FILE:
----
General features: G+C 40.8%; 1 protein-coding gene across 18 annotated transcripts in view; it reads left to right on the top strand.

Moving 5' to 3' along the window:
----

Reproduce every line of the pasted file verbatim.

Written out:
General features: G+C 40.8%; 1 protein-coding gene across 18 annotated transcripts in view; it reads left to right on the top strand.

Moving 5' to 3' along the window: